At the outset, the pen seemed like the heaviest fountain pen that I’ve ever picked up. It’s ultra-bulky, or so I thought.
But the absolute shocker is the culture-specific design motif on the pen.
Those crazy Hamburg gnomes have exactly duplicated, stone for stone, an ancient design from an ornament recovered from a well-preserved tomb.
If it were possible, what a joy it would be to describe the semi-precious stones of considerable size which are mounted in an exact facsimile of long ago artistry.
It’s a shocker to see and handle. There’s no two ways about it. In a large collection of pens, it would easily stand out above others.
Yet while admiring the work through the loupe, I was asking myself where the pen was, as there was no trace of it, aside from a slender clip.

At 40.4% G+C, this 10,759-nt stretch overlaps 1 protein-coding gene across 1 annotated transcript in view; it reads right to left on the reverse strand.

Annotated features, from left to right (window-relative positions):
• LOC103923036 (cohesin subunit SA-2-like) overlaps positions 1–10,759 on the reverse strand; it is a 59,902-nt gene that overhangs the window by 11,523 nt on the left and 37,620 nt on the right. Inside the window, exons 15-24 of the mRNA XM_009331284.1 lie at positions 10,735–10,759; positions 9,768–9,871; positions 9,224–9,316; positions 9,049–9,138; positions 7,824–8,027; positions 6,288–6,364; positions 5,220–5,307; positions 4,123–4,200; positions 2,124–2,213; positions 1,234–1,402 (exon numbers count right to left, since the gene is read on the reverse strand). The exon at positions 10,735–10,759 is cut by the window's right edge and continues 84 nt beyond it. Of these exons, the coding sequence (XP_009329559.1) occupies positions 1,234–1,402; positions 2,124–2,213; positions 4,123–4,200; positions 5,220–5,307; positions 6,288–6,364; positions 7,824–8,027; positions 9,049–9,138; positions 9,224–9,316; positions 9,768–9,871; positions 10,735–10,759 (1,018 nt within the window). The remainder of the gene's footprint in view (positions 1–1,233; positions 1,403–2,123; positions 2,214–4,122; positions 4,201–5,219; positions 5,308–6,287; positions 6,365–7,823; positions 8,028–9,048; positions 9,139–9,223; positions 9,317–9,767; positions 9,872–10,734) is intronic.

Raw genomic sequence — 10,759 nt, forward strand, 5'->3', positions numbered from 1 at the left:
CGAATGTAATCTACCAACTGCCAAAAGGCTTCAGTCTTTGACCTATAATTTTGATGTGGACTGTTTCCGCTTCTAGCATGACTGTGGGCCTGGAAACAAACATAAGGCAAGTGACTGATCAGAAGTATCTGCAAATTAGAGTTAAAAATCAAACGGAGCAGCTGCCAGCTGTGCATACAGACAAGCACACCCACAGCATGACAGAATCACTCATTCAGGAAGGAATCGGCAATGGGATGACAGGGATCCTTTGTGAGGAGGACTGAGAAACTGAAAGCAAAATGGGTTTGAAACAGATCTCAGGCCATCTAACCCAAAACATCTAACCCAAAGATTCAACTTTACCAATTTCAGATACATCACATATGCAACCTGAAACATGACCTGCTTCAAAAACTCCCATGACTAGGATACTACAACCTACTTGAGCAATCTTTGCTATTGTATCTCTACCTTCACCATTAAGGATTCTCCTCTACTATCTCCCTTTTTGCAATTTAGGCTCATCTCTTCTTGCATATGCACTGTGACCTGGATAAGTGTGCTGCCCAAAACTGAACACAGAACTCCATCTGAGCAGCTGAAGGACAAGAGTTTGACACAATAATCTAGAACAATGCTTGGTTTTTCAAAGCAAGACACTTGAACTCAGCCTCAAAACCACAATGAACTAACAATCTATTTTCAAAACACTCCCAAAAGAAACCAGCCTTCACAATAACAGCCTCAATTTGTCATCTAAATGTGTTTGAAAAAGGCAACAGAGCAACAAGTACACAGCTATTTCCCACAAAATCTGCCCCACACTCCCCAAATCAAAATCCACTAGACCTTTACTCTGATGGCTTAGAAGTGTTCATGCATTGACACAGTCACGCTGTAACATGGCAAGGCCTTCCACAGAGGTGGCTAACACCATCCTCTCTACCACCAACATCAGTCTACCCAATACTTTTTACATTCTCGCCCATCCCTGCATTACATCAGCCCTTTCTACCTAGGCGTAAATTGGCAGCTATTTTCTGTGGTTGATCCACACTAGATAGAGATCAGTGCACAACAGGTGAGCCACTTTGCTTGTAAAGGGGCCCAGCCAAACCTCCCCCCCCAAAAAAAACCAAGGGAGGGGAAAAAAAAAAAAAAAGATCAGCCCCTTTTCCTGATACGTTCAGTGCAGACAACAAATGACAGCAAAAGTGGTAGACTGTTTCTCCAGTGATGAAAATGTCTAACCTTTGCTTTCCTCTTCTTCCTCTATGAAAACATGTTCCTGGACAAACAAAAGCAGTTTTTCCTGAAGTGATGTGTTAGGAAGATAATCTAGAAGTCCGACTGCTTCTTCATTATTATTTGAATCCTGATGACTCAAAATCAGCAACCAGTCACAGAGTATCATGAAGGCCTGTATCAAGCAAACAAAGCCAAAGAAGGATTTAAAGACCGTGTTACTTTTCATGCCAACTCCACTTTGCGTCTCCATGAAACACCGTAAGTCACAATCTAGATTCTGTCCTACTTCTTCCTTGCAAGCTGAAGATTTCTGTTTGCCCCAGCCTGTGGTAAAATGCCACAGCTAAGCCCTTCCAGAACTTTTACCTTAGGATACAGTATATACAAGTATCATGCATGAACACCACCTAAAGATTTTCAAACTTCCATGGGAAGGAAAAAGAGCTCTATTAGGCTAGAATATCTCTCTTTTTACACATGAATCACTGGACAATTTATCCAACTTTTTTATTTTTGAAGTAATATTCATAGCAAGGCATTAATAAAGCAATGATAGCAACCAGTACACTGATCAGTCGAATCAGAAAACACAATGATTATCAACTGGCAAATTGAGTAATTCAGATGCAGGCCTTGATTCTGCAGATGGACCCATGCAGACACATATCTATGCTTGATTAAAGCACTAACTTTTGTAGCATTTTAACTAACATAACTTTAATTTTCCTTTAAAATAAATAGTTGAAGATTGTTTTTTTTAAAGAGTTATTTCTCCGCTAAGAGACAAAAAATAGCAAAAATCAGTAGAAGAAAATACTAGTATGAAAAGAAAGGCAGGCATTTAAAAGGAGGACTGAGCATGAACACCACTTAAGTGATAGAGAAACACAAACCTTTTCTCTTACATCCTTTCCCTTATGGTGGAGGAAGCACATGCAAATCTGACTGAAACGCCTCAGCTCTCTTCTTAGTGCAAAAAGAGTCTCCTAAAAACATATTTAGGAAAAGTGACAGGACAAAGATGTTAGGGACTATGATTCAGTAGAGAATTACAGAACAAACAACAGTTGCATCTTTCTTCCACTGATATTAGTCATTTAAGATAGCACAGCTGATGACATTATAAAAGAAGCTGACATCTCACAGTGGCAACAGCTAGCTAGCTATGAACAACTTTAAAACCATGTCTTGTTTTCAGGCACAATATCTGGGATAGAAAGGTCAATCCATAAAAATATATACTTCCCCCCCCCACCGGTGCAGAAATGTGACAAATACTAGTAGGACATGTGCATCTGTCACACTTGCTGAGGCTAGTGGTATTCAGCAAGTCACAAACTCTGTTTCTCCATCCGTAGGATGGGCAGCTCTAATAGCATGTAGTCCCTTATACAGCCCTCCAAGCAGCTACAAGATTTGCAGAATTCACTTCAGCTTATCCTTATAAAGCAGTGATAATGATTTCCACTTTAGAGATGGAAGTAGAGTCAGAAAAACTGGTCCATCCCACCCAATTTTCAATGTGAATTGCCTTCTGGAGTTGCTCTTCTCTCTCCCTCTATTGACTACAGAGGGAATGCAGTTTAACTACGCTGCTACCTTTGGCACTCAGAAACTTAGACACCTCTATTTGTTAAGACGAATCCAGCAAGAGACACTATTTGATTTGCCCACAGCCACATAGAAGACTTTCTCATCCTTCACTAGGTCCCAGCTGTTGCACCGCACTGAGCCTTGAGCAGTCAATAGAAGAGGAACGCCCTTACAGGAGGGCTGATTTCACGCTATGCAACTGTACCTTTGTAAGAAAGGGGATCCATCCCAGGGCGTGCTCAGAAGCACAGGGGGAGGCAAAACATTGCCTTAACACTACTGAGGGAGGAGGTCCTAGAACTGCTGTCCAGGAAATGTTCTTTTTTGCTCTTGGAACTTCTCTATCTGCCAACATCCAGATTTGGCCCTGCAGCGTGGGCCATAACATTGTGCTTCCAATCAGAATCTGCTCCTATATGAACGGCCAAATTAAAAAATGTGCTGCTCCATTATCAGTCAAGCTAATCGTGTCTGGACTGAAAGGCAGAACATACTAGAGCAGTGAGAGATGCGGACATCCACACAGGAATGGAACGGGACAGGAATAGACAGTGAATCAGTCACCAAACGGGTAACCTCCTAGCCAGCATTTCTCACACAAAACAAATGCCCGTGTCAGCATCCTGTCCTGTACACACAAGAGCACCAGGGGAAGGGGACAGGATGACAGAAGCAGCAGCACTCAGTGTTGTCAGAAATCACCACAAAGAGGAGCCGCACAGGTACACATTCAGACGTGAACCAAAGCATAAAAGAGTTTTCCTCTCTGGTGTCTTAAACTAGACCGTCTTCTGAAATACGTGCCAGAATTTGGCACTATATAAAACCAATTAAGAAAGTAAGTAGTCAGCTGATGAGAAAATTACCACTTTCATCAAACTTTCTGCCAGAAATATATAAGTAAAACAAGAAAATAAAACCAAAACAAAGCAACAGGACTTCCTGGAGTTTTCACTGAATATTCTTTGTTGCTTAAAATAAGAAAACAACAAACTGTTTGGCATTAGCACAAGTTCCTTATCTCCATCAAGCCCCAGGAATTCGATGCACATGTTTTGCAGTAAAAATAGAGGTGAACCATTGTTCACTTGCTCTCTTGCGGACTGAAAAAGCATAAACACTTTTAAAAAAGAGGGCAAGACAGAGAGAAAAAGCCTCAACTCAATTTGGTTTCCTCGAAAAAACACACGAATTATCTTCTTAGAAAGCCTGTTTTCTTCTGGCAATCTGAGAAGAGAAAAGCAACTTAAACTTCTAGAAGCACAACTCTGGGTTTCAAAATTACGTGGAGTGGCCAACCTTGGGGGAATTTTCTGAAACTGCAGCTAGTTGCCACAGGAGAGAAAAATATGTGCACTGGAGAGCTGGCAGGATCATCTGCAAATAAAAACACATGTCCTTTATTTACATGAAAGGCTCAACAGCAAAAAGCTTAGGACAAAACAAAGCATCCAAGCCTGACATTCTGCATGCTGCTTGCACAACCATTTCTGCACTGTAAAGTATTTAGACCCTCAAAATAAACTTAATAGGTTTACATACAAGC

I'm unable to write more, as that would spoil the surprise for all.
There's much to say, including my own sense of delight, but it's best left until this model and its companions are released.
I was dumbfounded by the overall artistry.
The time and care which went into it are a magnificent example of Montblanc’s continuing commitment to high craftsmanship.
Again, please do pardon me for writing in a coy style which leaves more questions than it answers.
I respect Montblanc's determination to manage the marketing of their own creations.
Please know that in 2020 there are yet lovely wonders to be released from Hamburg.
There are inks associated with most of these models, but at the event, the inks had not yet arrived.